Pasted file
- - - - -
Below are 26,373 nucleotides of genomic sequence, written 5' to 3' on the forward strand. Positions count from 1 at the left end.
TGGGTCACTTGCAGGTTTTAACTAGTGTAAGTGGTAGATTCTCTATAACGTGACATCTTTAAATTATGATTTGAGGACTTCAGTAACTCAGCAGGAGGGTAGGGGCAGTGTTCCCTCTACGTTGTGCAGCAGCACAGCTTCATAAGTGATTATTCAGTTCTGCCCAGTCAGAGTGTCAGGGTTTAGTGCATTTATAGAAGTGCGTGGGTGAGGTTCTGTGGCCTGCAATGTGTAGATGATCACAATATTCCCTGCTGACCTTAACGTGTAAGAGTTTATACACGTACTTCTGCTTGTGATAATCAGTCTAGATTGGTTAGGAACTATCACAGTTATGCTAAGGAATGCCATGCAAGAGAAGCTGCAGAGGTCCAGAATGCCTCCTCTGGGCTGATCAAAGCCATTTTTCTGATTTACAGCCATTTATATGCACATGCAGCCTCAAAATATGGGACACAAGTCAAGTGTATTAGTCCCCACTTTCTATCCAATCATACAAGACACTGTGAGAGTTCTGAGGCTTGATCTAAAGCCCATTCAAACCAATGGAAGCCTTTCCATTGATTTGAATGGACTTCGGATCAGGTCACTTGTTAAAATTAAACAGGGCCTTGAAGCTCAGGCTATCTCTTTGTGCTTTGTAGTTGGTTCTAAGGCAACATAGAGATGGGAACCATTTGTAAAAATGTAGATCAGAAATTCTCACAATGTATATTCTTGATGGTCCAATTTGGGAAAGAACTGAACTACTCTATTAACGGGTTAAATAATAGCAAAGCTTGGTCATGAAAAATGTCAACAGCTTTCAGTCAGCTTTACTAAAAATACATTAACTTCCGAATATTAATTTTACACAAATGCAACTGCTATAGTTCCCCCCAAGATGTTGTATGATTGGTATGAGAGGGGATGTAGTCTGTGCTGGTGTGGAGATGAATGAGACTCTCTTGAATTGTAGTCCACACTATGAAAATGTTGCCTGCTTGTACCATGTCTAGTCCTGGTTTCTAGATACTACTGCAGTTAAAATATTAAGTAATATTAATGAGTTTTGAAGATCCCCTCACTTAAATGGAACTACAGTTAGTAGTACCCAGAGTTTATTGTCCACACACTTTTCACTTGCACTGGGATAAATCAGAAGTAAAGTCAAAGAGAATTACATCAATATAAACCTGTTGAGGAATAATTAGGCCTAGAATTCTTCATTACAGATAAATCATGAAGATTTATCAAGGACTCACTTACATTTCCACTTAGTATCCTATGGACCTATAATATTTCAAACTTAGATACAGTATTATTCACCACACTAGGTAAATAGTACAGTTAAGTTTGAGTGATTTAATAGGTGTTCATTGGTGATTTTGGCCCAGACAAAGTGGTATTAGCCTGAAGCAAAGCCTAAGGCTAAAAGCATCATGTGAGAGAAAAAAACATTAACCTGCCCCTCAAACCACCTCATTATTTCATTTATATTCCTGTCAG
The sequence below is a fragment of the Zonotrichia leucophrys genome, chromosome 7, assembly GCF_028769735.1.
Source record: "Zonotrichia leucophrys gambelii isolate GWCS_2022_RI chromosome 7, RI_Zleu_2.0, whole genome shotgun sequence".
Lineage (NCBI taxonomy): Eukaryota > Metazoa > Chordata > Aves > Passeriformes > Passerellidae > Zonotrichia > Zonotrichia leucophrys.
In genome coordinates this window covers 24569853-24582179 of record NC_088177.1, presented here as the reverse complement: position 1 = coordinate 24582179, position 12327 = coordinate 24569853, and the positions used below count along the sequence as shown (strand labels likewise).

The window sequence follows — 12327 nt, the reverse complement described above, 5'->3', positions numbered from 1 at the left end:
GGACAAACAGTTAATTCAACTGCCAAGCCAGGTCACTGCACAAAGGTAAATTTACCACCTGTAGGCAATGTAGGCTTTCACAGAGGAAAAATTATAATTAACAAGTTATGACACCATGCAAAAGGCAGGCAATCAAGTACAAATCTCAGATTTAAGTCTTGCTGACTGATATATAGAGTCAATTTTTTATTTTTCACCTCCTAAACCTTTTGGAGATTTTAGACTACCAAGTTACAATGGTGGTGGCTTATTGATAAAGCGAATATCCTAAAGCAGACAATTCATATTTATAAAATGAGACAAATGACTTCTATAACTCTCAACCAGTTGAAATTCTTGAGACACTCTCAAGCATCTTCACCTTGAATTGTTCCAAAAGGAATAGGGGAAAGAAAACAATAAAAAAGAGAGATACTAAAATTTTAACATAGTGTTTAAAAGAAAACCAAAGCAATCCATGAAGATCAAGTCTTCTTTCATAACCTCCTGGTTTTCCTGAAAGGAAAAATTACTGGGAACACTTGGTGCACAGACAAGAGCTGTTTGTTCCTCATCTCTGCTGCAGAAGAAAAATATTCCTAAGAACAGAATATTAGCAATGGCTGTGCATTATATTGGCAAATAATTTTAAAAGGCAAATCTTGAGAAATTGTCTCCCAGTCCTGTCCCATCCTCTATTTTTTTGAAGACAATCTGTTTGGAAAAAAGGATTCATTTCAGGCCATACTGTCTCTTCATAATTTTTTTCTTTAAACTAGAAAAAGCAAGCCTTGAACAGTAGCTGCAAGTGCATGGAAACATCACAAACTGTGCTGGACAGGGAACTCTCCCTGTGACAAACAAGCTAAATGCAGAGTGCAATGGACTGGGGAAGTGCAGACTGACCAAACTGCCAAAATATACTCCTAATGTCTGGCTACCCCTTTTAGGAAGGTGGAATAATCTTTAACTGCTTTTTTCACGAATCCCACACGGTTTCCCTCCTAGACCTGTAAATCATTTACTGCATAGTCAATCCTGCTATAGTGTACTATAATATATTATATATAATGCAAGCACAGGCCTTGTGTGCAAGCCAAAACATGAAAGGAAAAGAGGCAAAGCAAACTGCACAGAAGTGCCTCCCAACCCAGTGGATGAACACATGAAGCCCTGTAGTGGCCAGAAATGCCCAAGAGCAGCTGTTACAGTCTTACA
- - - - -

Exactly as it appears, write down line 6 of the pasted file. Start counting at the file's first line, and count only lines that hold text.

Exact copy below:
In genome coordinates this window covers 24569853-24582179 of record NC_088177.1, presented here as the reverse complement: position 1 = coordinate 24582179, position 12327 = coordinate 24569853, and the positions used below count along the sequence as shown (strand labels likewise).